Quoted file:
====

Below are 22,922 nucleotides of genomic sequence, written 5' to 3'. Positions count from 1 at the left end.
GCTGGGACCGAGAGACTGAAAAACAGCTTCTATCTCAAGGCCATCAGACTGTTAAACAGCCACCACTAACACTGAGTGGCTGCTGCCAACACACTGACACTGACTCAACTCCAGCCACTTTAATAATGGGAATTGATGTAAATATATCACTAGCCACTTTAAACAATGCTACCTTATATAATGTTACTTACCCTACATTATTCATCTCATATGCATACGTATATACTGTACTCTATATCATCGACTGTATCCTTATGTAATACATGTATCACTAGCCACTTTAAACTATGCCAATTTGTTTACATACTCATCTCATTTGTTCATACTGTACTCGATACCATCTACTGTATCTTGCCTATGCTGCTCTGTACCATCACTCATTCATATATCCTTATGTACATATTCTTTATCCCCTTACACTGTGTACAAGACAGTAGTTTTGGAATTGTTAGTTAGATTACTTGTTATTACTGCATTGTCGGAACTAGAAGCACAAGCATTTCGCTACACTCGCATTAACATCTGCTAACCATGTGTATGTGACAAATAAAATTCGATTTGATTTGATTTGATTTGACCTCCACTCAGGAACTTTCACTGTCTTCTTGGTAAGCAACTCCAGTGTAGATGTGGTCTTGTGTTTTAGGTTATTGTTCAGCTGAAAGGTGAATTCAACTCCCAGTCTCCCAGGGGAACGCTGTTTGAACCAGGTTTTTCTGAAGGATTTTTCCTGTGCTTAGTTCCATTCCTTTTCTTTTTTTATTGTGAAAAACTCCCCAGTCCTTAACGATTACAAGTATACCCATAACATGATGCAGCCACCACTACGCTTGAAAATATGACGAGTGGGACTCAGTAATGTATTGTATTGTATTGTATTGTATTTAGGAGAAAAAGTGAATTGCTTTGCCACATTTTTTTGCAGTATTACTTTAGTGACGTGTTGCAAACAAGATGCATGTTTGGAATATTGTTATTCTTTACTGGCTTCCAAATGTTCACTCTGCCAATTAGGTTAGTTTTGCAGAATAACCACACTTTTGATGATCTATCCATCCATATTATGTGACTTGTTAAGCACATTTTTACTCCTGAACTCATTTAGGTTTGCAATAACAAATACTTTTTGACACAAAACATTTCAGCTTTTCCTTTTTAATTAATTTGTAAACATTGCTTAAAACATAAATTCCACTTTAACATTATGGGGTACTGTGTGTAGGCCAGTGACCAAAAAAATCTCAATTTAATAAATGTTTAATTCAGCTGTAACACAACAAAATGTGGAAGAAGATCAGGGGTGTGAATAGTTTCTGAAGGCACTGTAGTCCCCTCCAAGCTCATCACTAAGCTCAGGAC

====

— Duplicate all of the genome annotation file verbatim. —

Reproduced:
Below are 22,922 nucleotides of genomic sequence, written 5' to 3'. Positions count from 1 at the left end.
GCTGGGACCGAGAGACTGAAAAACAGCTTCTATCTCAAGGCCATCAGACTGTTAAACAGCCACCACTAACACTGAGTGGCTGCTGCCAACACACTGACACTGACTCAACTCCAGCCACTTTAATAATGGGAATTGATGTAAATATATCACTAGCCACTTTAAACAATGCTACCTTATATAATGTTACTTACCCTACATTATTCATCTCATATGCATACGTATATACTGTACTCTATATCATCGACTGTATCCTTATGTAATACATGTATCACTAGCCACTTTAAACTATGCCAATTTGTTTACATACTCATCTCATTTGTTCATACTGTACTCGATACCATCTACTGTATCTTGCCTATGCTGCTCTGTACCATCACTCATTCATATATCCTTATGTACATATTCTTTATCCCCTTACACTGTGTACAAGACAGTAGTTTTGGAATTGTTAGTTAGATTACTTGTTATTACTGCATTGTCGGAACTAGAAGCACAAGCATTTCGCTACACTCGCATTAACATCTGCTAACCATGTGTATGTGACAAATAAAATTCGATTTGATTTGATTTGATTTGACCTCCACTCAGGAACTTTCACTGTCTTCTTGGTAAGCAACTCCAGTGTAGATGTGGTCTTGTGTTTTAGGTTATTGTTCAGCTGAAAGGTGAATTCAACTCCCAGTCTCCCAGGGGAACGCTGTTTGAACCAGGTTTTTCTGAAGGATTTTTCCTGTGCTTAGTTCCATTCCTTTTCTTTTTTTATTGTGAAAAACTCCCCAGTCCTTAACGATTACAAGTATACCCATAACATGATGCAGCCACCACTACGCTTGAAAATATGACGAGTGGGACTCAGTAATGTATTGTATTGTATTGTATTGTATTTAGGAGAAAAAGTGAATTGCTTTGCCACATTTTTTTGCAGTATTACTTTAGTGACGTGTTGCAAACAAGATGCATGTTTGGAATATTGTTATTCTTTACTGGCTTCCAAATGTTCACTCTGCCAATTAGGTTAGTTTTGCAGAATAACCACACTTTTGATGATCTATCCATCCATATTATGTGACTTGTTAAGCACATTTTTACTCCTGAACTCATTTAGGTTTGCAATAACAAATACTTTTTGACACAAAACATTTCAGCTTTTCCTTTTTAATTAATTTGTAAACATTGCTTAAAACATAAATTCCACTTTAACATTATGGGGTACTGTGTGTAGGCCAGTGACCAAAAAAATCTCAATTTAATAAATGTTTAATTCAGCTGTAACACAACAAAATGTGGAAGAAGATCAGGGGTGTGAATAGTTTCTGAAGGCACTGTAGTCCCCTCCAAGCTCATCACTAAGCTCAGGAC